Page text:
How the NHS communicated with people

How the NHS communicated with people

How is the NHS communicating with citizens [submitted at #expo14nhs]


Developing ongoing relationships with people in order to empower them to take control, share ideas for development and make us all accountable for what we do

- run letters, leaflets etc. by the Plain English Campaign. If communication cannot be understood by the most vulnerable they increase health inequalities by making services more difficult to access - e.g. choose & book.

Making sure people who need them have professional interpreters - and that they are booked through the health service

Supporting services providers to be more confident and skilled in working with vulnerable groups - signposting information , access to networks and support, how to use interpreters, how to work in partnership.

[submitted at #expo14nhs]

Provide a validated national training programme at foundation/hon degree to empower patients/lay-representatives to have knowledge skills & confidence to sit around the table with managers & consultants & to say "patient in the room, you have got it wrong. Lay representatives see things from a different perspective & presently training in silos & needs to be expanded to encompass governance, finance, accountability and general strategic issues in delivering a successful patient centered service

How can we engage and involve local communities in local health care decisions

Make sure Create multiple channels to engage: i.e. leaves the person/family feeling more connected, more confident in leading their own care and sustaining healthy lifestyles

Getting young people's feedback on the services that the NHS provides! Like on Facebook: NHS England Youth Forum On Twitter: #NHSYF

Patients need relevant information, at the right time, using the right media. Keep it simple

Create multiple channel comms to enable people to engage in a way that suits them

My father, Ralph Winstanley, who had not been dying was 'helped to die' against his will, at his home in Doncaster nearly 10 years ago. The NHS acted to close discussion.. and to denigrate us for asking for a full enquiry. As his blood family, we suffered and gathered documents over a decade,which clearly prove that he had not been dying, that he was set up by his next-of-kin to be killed, who set that up, how that person drove the killing over a 6 day period. Is that why we pay into the NHS?.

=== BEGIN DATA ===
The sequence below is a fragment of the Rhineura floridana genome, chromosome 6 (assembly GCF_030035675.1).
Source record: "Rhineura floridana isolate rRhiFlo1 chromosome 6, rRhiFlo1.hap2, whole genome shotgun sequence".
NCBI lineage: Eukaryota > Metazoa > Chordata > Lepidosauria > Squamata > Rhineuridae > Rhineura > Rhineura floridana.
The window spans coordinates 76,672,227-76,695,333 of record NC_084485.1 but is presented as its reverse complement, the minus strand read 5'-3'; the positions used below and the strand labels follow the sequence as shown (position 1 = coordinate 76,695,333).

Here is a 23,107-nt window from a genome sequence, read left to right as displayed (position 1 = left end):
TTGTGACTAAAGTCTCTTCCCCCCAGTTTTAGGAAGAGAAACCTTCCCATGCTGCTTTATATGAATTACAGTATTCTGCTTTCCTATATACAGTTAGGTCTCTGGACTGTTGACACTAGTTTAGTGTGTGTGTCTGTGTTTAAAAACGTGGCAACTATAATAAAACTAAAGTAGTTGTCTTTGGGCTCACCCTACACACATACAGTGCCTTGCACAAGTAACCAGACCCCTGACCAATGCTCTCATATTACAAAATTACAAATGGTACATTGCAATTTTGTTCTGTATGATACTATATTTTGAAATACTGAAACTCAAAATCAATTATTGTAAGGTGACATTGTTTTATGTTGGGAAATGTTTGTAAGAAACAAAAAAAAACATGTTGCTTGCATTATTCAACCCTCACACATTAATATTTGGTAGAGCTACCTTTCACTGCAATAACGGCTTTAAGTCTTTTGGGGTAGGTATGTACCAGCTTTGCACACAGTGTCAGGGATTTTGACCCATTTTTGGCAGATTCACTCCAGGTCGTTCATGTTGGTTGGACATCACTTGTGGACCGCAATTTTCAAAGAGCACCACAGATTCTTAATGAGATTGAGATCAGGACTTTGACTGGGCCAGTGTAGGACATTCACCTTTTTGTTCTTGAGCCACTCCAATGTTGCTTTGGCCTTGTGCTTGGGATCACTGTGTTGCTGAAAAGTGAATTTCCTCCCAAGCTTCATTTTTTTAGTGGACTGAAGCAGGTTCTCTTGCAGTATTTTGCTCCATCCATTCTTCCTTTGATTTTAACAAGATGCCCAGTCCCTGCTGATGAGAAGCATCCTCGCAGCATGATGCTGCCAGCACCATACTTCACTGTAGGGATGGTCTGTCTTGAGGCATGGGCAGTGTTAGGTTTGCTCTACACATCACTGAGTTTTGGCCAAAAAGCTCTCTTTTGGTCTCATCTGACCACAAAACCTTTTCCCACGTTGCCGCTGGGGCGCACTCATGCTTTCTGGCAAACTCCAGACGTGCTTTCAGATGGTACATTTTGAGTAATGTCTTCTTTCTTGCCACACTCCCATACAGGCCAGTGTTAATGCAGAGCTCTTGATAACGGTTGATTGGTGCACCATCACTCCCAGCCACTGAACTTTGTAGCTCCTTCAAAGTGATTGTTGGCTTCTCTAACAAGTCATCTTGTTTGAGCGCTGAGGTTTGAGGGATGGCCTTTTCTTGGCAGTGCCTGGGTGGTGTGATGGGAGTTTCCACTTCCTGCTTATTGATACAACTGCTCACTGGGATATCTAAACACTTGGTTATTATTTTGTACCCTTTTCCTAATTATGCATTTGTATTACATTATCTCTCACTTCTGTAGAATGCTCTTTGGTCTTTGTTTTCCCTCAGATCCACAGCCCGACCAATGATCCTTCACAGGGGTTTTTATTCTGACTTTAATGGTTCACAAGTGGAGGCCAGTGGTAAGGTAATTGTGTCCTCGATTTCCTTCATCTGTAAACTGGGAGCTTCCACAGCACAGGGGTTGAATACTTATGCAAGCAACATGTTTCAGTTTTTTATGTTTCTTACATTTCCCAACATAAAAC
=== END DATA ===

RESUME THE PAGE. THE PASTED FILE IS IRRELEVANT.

We need corporate and personal accountability at Board and Governing Body level first of all. Without that there can be no filter down to the rest of the employees.. and no improvement. We also need a far greater government and personal accountability.

We should ensure people can make meaningful decisions about their treatment and care. This includes considering dynamics between people and professional, technological (informatics) and medical (geonomics progress). Relationships between the consumer and professionals is changing and some professionals still don't feel comfortable with interpreting data or allowing us to make the call about how we are supported or the treatment we want. There are increasingly also new technologies (i.e. Apps) that enable us to be supported remotely (e-consultation) and could help us plan our lifestyle for the future. What would this relationship between professionals and the consumer look like?

We currently have little corporate accountability within the NHS generally or within particular local organisations. Without full corporate accountability every hope for a fair future from the NHS will fail. No Board or Governing Body Member should act as a passenger, taking no accountability for the general actions of the group. We need full corporate accountability from every person whom we (handsomely) pay from our public funds. No 'moving on up the NHS spiral should be allowed, where a mess has been made of the currently paid position. Instead, we should make a full public inquiry and if necessary take Court action so that individuals who have not served us well, will never again be allowed to work within our publicly funded organisations. We need hard-working, trustworthy individuals to lead our public NHS. We also need to row back on the very large numbers of legal departments which take money away from health and only operate as cover-up agents for the wrongs done to individual members of society, by those whose organising skills, compassion and humanity are not adequate. We should not be paying for 'inadequate' nor for 'cover-up'. Who agrees with this? If you agree, please have your say. If you disagree please say why. This is a matter which will not wait.

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